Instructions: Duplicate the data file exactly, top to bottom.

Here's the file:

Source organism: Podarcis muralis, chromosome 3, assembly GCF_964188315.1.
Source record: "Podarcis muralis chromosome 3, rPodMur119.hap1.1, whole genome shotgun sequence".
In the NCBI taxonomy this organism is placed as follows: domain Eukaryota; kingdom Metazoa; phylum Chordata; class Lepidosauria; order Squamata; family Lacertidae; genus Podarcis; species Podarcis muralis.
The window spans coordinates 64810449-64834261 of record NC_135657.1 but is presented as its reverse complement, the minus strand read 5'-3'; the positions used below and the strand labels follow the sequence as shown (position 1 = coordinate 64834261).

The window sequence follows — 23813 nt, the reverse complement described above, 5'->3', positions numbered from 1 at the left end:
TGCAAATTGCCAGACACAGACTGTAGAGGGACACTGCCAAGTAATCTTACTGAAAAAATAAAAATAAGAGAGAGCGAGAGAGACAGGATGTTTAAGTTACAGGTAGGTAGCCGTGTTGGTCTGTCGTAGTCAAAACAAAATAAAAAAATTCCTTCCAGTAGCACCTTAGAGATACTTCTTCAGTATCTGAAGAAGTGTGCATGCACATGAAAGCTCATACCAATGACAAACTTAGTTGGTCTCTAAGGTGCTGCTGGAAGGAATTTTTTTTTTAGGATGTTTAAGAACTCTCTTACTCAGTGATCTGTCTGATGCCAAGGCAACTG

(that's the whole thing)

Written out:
Source organism: Podarcis muralis, chromosome 3, assembly GCF_964188315.1.
Source record: "Podarcis muralis chromosome 3, rPodMur119.hap1.1, whole genome shotgun sequence".
In the NCBI taxonomy this organism is placed as follows: domain Eukaryota; kingdom Metazoa; phylum Chordata; class Lepidosauria; order Squamata; family Lacertidae; genus Podarcis; species Podarcis muralis.
The window spans coordinates 64810449-64834261 of record NC_135657.1 but is presented as its reverse complement, the minus strand read 5'-3'; the positions used below and the strand labels follow the sequence as shown (position 1 = coordinate 64834261).

The window sequence follows — 23813 nt, the reverse complement described above, 5'->3', positions numbered from 1 at the left end:
TGCAAATTGCCAGACACAGACTGTAGAGGGACACTGCCAAGTAATCTTACTGAAAAAATAAAAATAAGAGAGAGCGAGAGAGACAGGATGTTTAAGTTACAGGTAGGTAGCCGTGTTGGTCTGTCGTAGTCAAAACAAAATAAAAAAATTCCTTCCAGTAGCACCTTAGAGATACTTCTTCAGTATCTGAAGAAGTGTGCATGCACATGAAAGCTCATACCAATGACAAACTTAGTTGGTCTCTAAGGTGCTGCTGGAAGGAATTTTTTTTTTAGGATGTTTAAGAACTCTCTTACTCAGTGATCTGTCTGATGCCAAGGCAACTG